Picking a favorite play by Denis Smirnov would be like picking a favorite grandchild.
Was it the freshman skating backward, waiting for the Wisconsin defense to commit to him Saturday night before feeding the puck to a wide-open David Goodwin for an easy goal?
Was it the play he made from his knees earlier, effortlessly redirecting the puck to Nate Sucese in stride to set up Goodwin’s first goal during Saturday’s 6-0 win against Wisconsin?
Could it be any of the many other spectacular passes that found a perfect path through the defense to set up goals, a blind feed to a breaking teammate from the boards, or any of scores of other plays that didn’t result in a score but were nonetheless stunning?
“We knew his vision was special, his hands were special,” Penn State men’s hockey coach Guy Gadowsky said Monday at his weekly session with the media, “but wasn’t sure he would be able to have the results in both those areas at such a high level so quickly. He’s amazing.”
Smirnov also is among the nation’s best for the Nittany Lions, who visit Michigan this weekend. He has 17 goals and 26 assists. His 43 points are already a single-season team record, breaking Casey Bailey’s 40 in 2014-15. His 26 assists matches Taylor Holstrom’s record from the same season.
The 43 points also ranks Smirnov 13th nationally and first among freshmen, and his assist total is tied for second among Division I freshmen.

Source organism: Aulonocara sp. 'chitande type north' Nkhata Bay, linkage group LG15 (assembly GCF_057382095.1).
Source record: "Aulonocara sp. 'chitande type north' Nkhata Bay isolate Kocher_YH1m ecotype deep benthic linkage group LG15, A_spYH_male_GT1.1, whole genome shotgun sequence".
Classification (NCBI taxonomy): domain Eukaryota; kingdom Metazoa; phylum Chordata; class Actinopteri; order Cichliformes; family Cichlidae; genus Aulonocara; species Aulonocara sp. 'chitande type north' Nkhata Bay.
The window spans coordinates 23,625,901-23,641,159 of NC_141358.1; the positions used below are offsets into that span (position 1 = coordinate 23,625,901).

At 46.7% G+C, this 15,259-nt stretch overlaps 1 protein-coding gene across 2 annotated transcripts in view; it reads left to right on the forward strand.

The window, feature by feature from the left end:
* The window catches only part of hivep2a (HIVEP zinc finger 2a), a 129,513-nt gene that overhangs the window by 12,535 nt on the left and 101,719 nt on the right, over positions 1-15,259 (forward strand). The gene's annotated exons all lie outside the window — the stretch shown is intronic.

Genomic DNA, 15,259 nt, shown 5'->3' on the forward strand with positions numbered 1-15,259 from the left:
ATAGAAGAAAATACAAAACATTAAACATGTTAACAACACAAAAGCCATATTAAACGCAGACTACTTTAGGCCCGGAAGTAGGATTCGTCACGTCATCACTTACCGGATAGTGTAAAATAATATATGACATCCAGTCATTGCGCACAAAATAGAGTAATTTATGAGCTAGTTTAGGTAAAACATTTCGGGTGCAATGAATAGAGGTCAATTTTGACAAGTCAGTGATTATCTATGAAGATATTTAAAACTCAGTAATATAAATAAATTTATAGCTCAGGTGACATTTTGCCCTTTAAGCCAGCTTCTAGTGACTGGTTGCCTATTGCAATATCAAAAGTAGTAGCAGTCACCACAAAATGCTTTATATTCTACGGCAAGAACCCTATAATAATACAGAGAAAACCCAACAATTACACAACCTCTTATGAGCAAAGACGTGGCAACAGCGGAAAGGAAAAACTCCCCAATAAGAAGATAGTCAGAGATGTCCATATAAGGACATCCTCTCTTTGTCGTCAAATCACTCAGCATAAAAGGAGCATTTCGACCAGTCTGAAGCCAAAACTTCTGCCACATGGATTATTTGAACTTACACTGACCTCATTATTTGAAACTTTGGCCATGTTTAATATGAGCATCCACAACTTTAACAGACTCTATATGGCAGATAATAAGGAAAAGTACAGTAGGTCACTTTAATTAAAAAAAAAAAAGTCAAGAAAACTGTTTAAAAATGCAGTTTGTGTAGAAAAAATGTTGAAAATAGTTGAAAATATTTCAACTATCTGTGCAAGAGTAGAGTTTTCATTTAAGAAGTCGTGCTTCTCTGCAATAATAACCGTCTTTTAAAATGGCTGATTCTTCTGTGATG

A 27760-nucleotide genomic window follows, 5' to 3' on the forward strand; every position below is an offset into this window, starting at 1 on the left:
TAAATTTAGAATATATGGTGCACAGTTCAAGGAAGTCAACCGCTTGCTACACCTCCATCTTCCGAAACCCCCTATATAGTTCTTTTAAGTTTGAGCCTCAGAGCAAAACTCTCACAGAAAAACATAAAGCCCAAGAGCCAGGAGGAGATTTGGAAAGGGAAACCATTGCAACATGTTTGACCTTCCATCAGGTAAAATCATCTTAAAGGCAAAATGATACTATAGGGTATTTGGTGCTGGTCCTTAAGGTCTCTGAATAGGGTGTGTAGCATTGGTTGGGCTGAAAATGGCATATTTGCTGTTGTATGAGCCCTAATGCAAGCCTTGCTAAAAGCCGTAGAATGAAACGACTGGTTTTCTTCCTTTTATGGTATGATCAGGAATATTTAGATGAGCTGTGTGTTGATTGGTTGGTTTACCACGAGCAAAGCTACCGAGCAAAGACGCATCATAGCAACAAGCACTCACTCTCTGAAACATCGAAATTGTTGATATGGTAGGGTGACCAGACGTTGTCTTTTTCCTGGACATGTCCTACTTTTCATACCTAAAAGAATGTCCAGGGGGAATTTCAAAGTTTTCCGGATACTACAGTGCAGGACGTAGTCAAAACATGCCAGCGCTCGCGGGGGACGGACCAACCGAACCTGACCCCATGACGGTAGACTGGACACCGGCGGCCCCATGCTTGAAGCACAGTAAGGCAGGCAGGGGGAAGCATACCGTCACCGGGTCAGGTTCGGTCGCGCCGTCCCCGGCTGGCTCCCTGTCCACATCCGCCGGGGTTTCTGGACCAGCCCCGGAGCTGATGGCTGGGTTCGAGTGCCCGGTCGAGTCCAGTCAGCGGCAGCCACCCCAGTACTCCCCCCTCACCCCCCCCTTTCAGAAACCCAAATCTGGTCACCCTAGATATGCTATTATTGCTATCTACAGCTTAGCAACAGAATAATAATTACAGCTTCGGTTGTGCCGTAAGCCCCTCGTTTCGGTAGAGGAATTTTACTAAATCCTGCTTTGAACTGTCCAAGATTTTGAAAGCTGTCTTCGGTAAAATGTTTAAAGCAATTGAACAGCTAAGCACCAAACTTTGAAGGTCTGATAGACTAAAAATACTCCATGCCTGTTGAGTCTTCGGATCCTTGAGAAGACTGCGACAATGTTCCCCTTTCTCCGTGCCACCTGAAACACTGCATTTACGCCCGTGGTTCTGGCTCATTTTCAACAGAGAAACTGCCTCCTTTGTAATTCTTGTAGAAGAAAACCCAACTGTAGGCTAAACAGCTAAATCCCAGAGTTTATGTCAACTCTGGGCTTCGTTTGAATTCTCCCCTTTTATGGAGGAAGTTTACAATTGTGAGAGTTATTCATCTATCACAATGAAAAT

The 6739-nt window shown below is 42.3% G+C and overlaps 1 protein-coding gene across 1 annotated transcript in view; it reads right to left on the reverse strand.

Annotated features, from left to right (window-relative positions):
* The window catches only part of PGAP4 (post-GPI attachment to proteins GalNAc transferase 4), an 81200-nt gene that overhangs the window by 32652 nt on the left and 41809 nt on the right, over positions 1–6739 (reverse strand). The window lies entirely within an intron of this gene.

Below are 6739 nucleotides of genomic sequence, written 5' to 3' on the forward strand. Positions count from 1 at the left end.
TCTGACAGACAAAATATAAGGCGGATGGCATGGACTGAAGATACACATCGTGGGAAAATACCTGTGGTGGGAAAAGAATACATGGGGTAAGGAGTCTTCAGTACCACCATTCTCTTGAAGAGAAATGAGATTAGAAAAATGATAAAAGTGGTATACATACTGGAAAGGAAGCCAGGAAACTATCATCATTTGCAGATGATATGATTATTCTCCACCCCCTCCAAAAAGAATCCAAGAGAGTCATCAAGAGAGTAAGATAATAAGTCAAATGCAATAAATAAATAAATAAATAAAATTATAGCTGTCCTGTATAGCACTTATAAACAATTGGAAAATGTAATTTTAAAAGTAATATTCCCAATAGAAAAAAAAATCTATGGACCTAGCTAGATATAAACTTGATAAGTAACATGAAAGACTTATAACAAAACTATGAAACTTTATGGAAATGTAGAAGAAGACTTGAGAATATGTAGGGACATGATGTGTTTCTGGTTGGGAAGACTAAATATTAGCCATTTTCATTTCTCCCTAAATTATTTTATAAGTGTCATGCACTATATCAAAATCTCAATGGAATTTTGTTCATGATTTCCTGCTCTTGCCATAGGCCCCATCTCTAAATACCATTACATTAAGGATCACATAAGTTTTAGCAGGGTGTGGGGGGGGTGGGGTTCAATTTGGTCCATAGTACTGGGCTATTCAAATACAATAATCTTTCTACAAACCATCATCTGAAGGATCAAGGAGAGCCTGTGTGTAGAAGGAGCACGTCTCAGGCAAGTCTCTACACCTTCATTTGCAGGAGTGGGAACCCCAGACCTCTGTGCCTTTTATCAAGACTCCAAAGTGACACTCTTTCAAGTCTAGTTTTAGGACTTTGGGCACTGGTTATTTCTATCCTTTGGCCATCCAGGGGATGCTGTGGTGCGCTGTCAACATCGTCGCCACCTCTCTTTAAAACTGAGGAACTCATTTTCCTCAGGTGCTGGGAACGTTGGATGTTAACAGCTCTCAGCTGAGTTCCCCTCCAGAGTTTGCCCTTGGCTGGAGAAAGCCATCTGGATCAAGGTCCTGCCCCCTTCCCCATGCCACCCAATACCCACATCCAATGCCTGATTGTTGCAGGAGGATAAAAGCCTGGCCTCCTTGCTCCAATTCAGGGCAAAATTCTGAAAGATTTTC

“He’s an elite player,” Wisconsin coach and 13-year NHL veteran Tony Granato said Saturday. “Let’s face it, he scores against everybody. And tonight when we fell behind, had to open it up a little more defensively, we probably gave him a little too much room and he made some plays.”
The native of Moscow moved to eastern Pennsylvania as a young teenager, playing youth hockey for a few seasons in Wilkes-Barre. He wasn’t alone, with three other Russians including fellow Nittany Lion freshman Nikita Pavlychev on the team. There time in Wilkes-Barre is how they caught the attention of the Penn State coaches.
They also had Smirnov’s older sister there for a few years to be a “mom” to the group as they learned English and adjusted to life in America. Smirnov, who turned 19 in December, said he couldn’t have made the transition without her, and has been enjoying the season both he and the No. 11 Nittany Lions (21-9-2) have had.
“Kind of surprised and not surprised,” he said of what he and the team have done, “because obviously when you play with players like that, like any player on the team, when you’re winning, individuals get successful to as a team gets successful.”